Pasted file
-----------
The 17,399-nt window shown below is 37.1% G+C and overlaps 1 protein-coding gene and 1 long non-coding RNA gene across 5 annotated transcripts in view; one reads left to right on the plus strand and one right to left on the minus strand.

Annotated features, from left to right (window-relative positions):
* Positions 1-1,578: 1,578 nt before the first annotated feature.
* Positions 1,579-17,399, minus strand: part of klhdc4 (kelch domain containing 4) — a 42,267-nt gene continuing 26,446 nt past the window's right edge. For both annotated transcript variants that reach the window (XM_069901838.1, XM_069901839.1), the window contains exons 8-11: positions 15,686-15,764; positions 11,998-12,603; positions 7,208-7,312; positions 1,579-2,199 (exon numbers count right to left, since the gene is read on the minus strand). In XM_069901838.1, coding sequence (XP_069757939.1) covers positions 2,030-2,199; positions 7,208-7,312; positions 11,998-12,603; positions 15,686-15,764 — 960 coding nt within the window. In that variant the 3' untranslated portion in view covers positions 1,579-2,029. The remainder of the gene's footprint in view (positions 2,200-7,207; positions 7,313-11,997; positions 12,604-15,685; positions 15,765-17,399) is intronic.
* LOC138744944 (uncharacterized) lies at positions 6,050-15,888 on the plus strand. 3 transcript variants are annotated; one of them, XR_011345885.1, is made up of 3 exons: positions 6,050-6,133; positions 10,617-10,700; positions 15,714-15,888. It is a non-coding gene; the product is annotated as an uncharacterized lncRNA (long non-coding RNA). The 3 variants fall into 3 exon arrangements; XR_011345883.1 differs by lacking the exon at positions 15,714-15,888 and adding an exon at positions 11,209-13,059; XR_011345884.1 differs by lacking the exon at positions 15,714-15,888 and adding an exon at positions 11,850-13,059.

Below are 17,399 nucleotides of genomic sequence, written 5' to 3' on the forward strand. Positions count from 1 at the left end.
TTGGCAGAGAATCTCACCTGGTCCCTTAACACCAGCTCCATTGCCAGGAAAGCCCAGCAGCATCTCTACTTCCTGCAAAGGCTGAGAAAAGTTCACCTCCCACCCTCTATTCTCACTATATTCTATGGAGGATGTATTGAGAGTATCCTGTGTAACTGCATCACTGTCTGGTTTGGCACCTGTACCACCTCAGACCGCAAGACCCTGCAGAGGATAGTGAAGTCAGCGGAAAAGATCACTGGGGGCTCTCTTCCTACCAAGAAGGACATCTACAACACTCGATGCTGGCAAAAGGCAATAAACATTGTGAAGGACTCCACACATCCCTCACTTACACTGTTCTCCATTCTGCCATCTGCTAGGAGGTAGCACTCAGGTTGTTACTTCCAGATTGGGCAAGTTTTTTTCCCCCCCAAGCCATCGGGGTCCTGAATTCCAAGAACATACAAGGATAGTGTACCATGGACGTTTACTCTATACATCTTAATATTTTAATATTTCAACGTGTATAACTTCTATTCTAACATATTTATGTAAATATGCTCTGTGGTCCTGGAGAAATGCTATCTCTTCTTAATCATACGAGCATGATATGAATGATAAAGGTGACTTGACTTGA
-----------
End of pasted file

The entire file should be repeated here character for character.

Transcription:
The 17,399-nt window shown below is 37.1% G+C and overlaps 1 protein-coding gene and 1 long non-coding RNA gene across 5 annotated transcripts in view; one reads left to right on the plus strand and one right to left on the minus strand.

Annotated features, from left to right (window-relative positions):
* Positions 1-1,578: 1,578 nt before the first annotated feature.
* Positions 1,579-17,399, minus strand: part of klhdc4 (kelch domain containing 4) — a 42,267-nt gene continuing 26,446 nt past the window's right edge. For both annotated transcript variants that reach the window (XM_069901838.1, XM_069901839.1), the window contains exons 8-11: positions 15,686-15,764; positions 11,998-12,603; positions 7,208-7,312; positions 1,579-2,199 (exon numbers count right to left, since the gene is read on the minus strand). In XM_069901838.1, coding sequence (XP_069757939.1) covers positions 2,030-2,199; positions 7,208-7,312; positions 11,998-12,603; positions 15,686-15,764 — 960 coding nt within the window. In that variant the 3' untranslated portion in view covers positions 1,579-2,029. The remainder of the gene's footprint in view (positions 2,200-7,207; positions 7,313-11,997; positions 12,604-15,685; positions 15,765-17,399) is intronic.
* LOC138744944 (uncharacterized) lies at positions 6,050-15,888 on the plus strand. 3 transcript variants are annotated; one of them, XR_011345885.1, is made up of 3 exons: positions 6,050-6,133; positions 10,617-10,700; positions 15,714-15,888. It is a non-coding gene; the product is annotated as an uncharacterized lncRNA (long non-coding RNA). The 3 variants fall into 3 exon arrangements; XR_011345883.1 differs by lacking the exon at positions 15,714-15,888 and adding an exon at positions 11,209-13,059; XR_011345884.1 differs by lacking the exon at positions 15,714-15,888 and adding an exon at positions 11,850-13,059.

Below are 17,399 nucleotides of genomic sequence, written 5' to 3' on the forward strand. Positions count from 1 at the left end.
TTGGCAGAGAATCTCACCTGGTCCCTTAACACCAGCTCCATTGCCAGGAAAGCCCAGCAGCATCTCTACTTCCTGCAAAGGCTGAGAAAAGTTCACCTCCCACCCTCTATTCTCACTATATTCTATGGAGGATGTATTGAGAGTATCCTGTGTAACTGCATCACTGTCTGGTTTGGCACCTGTACCACCTCAGACCGCAAGACCCTGCAGAGGATAGTGAAGTCAGCGGAAAAGATCACTGGGGGCTCTCTTCCTACCAAGAAGGACATCTACAACACTCGATGCTGGCAAAAGGCAATAAACATTGTGAAGGACTCCACACATCCCTCACTTACACTGTTCTCCATTCTGCCATCTGCTAGGAGGTAGCACTCAGGTTGTTACTTCCAGATTGGGCAAGTTTTTTTCCCCCCCAAGCCATCGGGGTCCTGAATTCCAAGAACATACAAGGATAGTGTACCATGGACGTTTACTCTATACATCTTAATATTTTAATATTTCAACGTGTATAACTTCTATTCTAACATATTTATGTAAATATGCTCTGTGGTCCTGGAGAAATGCTATCTCTTCTTAATCATACGAGCATGATATGAATGATAAAGGTGACTTGACTTGA